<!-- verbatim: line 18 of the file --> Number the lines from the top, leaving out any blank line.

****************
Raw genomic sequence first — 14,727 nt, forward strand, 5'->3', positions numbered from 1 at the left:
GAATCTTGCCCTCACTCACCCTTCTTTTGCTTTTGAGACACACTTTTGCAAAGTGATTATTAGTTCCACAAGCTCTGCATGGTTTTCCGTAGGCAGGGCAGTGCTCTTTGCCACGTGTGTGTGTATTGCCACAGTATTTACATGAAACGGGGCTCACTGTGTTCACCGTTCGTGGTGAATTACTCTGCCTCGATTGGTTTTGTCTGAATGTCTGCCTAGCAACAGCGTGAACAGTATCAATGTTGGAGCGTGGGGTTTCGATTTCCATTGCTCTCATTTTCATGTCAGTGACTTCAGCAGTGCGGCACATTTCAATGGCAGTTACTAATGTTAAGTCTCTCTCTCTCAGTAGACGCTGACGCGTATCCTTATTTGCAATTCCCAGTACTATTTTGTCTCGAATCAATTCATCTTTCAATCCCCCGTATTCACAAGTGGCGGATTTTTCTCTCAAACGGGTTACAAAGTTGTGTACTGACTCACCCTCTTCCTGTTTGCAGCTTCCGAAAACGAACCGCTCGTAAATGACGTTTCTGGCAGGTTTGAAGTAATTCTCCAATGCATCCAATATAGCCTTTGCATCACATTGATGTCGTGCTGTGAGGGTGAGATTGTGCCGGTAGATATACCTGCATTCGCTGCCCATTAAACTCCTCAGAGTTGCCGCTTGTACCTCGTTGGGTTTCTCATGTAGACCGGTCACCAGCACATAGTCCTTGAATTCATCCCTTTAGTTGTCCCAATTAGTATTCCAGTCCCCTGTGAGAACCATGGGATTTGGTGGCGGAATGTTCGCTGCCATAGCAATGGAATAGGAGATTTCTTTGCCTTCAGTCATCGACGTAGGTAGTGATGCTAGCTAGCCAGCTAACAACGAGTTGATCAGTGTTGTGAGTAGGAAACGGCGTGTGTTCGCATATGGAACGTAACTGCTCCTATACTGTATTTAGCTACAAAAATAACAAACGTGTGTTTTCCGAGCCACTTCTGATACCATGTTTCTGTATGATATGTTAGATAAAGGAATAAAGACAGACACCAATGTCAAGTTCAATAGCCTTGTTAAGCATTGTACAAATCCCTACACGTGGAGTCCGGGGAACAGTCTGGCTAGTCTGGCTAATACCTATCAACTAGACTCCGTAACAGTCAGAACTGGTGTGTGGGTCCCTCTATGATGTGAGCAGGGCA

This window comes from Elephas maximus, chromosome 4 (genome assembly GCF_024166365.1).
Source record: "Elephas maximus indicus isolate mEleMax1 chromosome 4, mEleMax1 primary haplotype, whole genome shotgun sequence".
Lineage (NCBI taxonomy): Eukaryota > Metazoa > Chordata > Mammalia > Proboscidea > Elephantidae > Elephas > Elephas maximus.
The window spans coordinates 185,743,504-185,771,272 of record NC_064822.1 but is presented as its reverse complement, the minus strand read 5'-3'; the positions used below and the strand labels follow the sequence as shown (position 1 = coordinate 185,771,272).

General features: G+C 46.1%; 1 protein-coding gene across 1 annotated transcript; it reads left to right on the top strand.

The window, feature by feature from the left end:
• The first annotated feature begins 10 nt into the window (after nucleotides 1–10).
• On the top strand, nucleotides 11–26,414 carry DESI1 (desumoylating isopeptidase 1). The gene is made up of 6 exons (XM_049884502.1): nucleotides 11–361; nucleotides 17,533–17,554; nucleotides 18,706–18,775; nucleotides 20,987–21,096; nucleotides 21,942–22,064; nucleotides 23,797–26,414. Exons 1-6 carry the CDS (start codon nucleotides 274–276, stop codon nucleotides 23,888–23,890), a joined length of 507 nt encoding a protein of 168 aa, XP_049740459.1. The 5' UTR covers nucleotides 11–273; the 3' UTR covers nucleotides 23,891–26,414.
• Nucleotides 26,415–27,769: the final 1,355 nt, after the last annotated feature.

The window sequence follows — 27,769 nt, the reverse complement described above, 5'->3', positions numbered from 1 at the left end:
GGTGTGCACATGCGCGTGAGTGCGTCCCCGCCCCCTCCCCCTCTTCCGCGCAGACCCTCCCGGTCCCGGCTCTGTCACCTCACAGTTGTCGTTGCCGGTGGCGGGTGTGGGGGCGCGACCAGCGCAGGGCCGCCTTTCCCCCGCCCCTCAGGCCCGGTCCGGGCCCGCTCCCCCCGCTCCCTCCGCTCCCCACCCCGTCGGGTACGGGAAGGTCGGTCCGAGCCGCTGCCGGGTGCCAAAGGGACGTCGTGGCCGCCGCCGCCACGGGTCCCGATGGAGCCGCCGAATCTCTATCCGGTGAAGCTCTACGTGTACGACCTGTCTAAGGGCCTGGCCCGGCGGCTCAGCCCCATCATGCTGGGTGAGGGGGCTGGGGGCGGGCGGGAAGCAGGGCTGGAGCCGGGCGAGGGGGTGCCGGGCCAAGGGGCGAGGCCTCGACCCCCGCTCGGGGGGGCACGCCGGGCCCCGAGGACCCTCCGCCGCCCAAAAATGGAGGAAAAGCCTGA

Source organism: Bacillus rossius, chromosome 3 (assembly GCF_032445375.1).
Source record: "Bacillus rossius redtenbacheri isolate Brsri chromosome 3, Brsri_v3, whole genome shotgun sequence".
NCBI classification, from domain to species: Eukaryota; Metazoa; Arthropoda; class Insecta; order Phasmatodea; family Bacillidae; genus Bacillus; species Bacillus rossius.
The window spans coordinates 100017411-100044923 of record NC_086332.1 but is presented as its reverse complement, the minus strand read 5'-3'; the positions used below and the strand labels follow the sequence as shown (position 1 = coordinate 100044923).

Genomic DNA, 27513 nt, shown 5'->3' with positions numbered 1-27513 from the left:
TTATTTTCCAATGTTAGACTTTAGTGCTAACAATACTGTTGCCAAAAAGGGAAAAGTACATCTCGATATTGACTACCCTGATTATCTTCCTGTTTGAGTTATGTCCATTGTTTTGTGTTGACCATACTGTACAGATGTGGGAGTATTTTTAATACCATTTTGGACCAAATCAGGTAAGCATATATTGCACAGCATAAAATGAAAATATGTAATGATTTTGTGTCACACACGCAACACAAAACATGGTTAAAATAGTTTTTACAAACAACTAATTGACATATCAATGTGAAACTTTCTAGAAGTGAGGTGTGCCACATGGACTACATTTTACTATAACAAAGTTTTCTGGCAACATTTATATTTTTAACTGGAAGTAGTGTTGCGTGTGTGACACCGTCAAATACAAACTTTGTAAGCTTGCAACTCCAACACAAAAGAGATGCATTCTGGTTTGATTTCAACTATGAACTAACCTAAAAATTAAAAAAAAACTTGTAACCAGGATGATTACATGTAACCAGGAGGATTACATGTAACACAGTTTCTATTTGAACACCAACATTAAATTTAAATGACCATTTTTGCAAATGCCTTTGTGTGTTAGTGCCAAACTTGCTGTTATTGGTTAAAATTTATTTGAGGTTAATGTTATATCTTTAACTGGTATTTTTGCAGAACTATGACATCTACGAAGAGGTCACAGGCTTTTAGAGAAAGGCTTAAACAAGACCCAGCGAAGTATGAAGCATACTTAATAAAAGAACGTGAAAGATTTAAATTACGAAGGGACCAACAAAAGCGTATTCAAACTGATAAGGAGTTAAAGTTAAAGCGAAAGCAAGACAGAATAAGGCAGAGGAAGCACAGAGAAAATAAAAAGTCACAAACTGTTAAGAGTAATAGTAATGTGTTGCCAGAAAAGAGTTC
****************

Genomic DNA, 27513 nt, shown 5'->3' with positions numbered 1-27513 from the left: